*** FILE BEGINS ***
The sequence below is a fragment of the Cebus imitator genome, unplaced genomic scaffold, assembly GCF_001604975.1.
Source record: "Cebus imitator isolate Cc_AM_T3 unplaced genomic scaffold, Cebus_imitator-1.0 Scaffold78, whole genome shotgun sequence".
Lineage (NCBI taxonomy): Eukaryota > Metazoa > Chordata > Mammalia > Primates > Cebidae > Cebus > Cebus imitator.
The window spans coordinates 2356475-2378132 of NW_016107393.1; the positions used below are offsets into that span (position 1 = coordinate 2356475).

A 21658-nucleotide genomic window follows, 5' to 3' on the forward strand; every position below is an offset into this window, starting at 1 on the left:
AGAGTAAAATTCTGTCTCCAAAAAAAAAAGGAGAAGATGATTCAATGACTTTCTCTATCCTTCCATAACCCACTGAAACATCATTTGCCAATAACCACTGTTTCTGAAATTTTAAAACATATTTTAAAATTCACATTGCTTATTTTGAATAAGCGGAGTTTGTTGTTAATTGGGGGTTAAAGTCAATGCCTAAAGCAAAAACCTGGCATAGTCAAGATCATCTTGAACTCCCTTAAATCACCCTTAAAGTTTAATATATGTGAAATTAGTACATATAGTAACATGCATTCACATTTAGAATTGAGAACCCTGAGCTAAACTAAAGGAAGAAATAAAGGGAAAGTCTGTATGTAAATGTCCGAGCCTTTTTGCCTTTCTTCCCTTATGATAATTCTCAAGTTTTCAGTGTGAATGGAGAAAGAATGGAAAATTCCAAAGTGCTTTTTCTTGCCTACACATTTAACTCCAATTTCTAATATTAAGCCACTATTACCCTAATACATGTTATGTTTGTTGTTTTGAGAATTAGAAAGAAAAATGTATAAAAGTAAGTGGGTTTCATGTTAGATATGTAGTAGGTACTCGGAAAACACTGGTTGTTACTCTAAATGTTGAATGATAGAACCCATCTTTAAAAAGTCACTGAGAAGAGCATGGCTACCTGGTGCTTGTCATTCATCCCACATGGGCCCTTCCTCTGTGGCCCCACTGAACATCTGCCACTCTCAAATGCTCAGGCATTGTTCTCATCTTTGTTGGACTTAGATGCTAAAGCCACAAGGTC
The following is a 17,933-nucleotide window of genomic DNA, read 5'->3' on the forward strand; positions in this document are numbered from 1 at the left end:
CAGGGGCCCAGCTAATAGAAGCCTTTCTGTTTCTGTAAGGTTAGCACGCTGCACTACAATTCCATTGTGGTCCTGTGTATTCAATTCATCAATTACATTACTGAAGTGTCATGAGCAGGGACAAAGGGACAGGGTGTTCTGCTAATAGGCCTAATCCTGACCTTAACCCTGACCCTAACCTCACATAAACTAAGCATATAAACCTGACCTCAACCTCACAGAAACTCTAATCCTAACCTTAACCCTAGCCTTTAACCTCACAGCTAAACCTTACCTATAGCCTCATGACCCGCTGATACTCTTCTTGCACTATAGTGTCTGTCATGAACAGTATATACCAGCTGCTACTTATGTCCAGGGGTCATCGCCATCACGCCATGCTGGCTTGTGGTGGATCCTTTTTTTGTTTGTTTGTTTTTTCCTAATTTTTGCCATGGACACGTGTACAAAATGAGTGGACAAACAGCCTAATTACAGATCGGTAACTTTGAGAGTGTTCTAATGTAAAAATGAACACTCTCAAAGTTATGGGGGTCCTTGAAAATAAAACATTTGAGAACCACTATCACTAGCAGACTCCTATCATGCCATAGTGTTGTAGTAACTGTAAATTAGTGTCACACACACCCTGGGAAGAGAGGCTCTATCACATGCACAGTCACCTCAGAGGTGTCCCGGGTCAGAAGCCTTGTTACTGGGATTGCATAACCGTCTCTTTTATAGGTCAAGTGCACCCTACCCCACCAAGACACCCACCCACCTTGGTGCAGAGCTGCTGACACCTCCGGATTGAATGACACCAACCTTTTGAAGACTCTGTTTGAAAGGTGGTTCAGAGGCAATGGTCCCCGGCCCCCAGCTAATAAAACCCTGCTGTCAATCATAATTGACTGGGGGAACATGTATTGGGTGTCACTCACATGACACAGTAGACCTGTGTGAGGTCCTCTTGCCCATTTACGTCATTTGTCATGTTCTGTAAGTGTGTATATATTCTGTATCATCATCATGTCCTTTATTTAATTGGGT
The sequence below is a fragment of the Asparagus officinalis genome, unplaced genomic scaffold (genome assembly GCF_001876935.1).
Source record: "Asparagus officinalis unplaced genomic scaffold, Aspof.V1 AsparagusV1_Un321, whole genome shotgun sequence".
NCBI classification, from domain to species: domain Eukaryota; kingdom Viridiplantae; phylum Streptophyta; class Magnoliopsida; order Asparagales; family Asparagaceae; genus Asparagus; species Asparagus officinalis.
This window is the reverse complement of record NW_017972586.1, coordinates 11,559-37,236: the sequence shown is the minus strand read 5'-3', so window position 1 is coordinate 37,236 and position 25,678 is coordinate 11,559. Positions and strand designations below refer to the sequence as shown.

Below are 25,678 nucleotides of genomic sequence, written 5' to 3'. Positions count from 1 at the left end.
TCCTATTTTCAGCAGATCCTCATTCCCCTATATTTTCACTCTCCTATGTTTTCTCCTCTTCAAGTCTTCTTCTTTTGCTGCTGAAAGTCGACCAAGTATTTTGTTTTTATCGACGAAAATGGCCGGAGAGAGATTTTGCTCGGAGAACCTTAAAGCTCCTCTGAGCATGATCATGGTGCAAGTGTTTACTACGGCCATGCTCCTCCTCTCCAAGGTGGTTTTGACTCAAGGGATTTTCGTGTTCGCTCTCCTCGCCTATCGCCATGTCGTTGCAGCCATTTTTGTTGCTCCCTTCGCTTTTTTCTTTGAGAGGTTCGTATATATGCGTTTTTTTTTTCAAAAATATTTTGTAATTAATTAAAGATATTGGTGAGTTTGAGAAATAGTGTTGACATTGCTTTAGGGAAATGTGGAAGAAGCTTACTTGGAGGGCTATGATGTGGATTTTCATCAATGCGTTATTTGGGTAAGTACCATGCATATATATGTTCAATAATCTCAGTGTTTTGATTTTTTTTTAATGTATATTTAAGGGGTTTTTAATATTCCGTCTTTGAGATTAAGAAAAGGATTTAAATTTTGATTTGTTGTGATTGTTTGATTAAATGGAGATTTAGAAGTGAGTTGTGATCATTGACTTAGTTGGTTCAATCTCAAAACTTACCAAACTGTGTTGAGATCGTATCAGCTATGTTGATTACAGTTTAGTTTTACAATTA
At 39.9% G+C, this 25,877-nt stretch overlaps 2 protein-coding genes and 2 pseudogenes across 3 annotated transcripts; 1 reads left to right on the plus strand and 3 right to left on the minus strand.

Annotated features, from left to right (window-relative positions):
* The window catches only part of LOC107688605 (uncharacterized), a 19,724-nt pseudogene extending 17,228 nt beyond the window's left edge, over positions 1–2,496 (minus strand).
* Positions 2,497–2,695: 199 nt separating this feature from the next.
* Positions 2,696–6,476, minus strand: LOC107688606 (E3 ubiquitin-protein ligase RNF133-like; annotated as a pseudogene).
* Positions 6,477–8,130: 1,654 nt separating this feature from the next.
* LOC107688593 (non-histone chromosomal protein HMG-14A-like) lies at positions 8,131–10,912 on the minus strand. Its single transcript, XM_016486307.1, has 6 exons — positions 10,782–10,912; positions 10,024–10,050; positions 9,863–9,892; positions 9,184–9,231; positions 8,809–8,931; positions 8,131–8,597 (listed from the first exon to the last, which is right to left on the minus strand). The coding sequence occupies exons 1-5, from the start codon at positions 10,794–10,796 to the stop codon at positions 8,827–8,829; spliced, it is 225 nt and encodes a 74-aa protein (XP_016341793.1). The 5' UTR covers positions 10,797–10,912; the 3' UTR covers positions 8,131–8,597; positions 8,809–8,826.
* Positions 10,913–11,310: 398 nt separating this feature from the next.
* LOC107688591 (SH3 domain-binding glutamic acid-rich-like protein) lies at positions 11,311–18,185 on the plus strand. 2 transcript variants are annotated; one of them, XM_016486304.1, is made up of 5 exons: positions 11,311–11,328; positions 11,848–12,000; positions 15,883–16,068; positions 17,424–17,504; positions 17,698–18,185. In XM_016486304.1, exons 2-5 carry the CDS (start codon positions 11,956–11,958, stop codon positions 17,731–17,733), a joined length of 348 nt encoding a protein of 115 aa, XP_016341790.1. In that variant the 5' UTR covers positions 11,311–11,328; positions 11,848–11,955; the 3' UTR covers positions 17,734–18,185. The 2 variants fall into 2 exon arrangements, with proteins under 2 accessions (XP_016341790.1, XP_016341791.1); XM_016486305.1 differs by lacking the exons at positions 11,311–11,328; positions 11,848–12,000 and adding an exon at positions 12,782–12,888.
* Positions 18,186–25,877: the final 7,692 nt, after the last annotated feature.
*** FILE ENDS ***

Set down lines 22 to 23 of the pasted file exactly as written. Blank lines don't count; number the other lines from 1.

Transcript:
* Positions 10,913–11,310: 398 nt separating this feature from the next.
* LOC107688591 (SH3 domain-binding glutamic acid-rich-like protein) lies at positions 11,311–18,185 on the plus strand. 2 transcript variants are annotated; one of them, XM_016486304.1, is made up of 5 exons: positions 11,311–11,328; positions 11,848–12,000; positions 15,883–16,068; positions 17,424–17,504; positions 17,698–18,185. In XM_016486304.1, exons 2-5 carry the CDS (start codon positions 11,956–11,958, stop codon positions 17,731–17,733), a joined length of 348 nt encoding a protein of 115 aa, XP_016341790.1. In that variant the 5' UTR covers positions 11,311–11,328; positions 11,848–11,955; the 3' UTR covers positions 17,734–18,185. The 2 variants fall into 2 exon arrangements, with proteins under 2 accessions (XP_016341790.1, XP_016341791.1); XM_016486305.1 differs by lacking the exons at positions 11,311–11,328; positions 11,848–12,000 and adding an exon at positions 12,782–12,888.